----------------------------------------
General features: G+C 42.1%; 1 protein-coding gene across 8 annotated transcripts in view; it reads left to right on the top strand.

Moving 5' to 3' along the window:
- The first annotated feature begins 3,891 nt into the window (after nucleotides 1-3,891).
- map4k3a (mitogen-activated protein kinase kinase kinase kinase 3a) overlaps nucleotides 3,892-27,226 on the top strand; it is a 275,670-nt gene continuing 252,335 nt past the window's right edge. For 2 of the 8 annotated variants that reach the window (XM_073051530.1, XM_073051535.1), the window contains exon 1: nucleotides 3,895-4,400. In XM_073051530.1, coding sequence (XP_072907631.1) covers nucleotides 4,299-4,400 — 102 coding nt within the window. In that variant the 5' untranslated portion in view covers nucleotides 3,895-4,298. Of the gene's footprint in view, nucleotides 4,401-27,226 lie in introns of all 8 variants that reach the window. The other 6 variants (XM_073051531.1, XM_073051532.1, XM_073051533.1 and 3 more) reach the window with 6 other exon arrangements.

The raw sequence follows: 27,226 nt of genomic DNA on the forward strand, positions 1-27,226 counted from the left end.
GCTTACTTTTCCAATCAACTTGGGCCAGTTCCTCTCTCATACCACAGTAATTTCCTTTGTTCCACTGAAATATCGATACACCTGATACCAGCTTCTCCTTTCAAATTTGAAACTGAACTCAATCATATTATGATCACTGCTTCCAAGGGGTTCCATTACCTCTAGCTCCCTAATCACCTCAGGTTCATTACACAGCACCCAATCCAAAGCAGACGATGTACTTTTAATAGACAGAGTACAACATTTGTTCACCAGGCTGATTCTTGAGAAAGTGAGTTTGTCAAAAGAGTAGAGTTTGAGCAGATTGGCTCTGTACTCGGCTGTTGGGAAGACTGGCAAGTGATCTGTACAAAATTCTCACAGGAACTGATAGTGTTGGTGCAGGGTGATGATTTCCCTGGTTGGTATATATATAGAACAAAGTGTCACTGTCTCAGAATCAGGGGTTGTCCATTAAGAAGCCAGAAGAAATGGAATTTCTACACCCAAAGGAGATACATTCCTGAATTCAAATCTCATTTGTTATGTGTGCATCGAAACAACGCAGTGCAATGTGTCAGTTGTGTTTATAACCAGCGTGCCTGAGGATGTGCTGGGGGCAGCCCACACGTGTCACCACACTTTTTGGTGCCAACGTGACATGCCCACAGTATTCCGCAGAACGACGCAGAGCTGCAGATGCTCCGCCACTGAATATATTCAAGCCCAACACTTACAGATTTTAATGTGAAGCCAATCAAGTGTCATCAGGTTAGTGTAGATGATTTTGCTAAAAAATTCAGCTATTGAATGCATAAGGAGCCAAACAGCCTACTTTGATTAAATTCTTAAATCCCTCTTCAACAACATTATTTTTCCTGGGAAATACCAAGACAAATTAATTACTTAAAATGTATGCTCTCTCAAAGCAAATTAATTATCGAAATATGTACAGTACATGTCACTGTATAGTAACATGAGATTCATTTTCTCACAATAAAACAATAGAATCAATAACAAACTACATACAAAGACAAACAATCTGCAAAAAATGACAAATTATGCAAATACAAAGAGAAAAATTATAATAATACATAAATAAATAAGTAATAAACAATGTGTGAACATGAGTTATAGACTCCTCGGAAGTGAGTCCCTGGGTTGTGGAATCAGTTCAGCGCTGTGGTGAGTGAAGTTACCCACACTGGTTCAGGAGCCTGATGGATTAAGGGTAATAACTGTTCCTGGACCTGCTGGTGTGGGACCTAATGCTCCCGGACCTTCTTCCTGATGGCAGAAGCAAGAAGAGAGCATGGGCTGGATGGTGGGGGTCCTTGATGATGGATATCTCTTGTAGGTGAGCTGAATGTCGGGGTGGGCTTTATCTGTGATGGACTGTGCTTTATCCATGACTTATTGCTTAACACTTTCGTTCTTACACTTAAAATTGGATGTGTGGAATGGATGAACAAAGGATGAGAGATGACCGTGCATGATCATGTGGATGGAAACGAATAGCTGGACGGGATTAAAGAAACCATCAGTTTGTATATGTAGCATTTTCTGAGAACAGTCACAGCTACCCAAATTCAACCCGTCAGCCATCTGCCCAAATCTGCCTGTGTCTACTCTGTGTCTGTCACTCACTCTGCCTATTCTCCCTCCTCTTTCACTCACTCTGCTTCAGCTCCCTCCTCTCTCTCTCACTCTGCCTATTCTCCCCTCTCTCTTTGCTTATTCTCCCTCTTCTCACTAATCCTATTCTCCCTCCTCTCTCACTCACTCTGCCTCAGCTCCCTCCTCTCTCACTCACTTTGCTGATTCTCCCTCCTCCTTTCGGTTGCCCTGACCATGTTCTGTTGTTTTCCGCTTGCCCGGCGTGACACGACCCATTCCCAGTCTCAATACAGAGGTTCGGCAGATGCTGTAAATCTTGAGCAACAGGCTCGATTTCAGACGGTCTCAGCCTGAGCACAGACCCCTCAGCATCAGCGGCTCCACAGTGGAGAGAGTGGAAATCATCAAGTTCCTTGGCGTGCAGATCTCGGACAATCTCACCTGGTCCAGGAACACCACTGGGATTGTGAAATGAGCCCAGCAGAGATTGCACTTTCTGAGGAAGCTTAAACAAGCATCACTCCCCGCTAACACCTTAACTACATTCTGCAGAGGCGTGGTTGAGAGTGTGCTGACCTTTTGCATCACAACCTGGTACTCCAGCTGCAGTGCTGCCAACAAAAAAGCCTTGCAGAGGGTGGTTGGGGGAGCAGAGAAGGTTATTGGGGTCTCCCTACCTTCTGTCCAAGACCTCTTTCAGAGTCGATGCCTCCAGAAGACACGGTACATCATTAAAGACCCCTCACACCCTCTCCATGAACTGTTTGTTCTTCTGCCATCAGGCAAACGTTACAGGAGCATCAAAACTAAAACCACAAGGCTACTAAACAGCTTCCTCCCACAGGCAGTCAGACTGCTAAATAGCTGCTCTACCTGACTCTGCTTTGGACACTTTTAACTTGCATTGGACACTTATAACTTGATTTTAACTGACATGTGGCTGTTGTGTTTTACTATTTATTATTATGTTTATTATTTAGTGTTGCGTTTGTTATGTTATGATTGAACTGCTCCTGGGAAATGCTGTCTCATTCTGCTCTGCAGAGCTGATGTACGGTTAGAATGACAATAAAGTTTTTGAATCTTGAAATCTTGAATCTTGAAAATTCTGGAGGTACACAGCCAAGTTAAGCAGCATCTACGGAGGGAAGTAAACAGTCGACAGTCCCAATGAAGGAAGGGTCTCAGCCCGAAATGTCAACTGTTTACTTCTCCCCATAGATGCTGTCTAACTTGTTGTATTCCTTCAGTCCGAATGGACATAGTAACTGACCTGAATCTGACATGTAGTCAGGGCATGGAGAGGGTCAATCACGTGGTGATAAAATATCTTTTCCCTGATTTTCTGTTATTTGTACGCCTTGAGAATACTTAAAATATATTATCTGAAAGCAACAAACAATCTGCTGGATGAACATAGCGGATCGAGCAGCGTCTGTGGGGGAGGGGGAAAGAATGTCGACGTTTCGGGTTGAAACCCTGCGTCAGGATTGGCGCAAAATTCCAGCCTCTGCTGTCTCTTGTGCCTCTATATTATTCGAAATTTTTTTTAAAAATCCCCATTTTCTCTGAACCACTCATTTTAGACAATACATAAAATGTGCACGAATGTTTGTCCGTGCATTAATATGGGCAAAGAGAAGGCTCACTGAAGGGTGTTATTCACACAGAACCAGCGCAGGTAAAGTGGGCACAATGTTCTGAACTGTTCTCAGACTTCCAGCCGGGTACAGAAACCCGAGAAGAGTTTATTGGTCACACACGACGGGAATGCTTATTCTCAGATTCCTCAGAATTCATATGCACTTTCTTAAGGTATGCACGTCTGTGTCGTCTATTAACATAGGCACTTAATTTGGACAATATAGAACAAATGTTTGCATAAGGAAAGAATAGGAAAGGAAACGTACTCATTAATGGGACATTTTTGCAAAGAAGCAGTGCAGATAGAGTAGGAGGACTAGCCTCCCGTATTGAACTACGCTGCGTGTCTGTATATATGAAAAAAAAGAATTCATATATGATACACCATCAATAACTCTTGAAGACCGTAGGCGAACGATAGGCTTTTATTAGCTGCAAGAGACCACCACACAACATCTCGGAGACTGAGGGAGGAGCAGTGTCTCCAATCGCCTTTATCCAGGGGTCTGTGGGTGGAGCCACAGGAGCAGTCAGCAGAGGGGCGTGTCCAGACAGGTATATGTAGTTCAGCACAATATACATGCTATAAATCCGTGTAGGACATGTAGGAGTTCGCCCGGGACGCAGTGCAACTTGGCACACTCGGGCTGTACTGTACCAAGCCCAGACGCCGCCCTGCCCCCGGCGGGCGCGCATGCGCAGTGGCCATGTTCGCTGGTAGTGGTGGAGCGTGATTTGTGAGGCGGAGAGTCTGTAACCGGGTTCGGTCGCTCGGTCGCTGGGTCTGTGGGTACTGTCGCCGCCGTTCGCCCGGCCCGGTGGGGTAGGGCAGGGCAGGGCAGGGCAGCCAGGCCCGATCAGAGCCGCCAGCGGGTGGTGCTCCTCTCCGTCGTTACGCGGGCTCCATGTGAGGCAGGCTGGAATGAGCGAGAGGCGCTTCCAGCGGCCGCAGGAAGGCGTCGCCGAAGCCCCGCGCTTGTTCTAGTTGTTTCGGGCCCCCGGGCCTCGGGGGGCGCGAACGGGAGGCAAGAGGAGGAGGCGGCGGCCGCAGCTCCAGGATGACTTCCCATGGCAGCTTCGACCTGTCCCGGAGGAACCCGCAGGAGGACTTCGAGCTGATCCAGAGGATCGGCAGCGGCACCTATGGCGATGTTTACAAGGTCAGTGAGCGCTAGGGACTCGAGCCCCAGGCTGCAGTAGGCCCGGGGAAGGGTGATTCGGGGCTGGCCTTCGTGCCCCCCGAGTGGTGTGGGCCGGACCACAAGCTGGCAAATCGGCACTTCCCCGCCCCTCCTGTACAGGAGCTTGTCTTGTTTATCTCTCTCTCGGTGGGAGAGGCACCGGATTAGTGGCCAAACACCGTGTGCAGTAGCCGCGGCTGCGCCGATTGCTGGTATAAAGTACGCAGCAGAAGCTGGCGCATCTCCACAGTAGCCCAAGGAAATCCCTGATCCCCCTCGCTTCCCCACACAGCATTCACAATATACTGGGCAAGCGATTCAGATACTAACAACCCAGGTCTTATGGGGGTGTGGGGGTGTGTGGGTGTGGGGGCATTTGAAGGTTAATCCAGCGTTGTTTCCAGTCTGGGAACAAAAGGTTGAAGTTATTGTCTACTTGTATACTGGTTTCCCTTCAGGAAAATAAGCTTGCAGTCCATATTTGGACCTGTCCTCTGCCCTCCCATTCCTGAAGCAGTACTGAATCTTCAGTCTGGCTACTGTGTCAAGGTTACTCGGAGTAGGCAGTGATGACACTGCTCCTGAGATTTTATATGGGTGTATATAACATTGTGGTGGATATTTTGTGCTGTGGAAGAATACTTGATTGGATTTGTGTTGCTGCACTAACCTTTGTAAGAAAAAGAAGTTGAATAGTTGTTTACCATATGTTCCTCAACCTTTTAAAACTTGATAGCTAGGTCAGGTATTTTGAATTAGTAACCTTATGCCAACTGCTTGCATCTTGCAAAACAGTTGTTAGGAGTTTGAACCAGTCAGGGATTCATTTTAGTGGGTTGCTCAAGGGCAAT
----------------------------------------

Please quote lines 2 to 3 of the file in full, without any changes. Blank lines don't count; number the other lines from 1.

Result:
Moving 5' to 3' along the window:
- The first annotated feature begins 3,891 nt into the window (after nucleotides 1-3,891).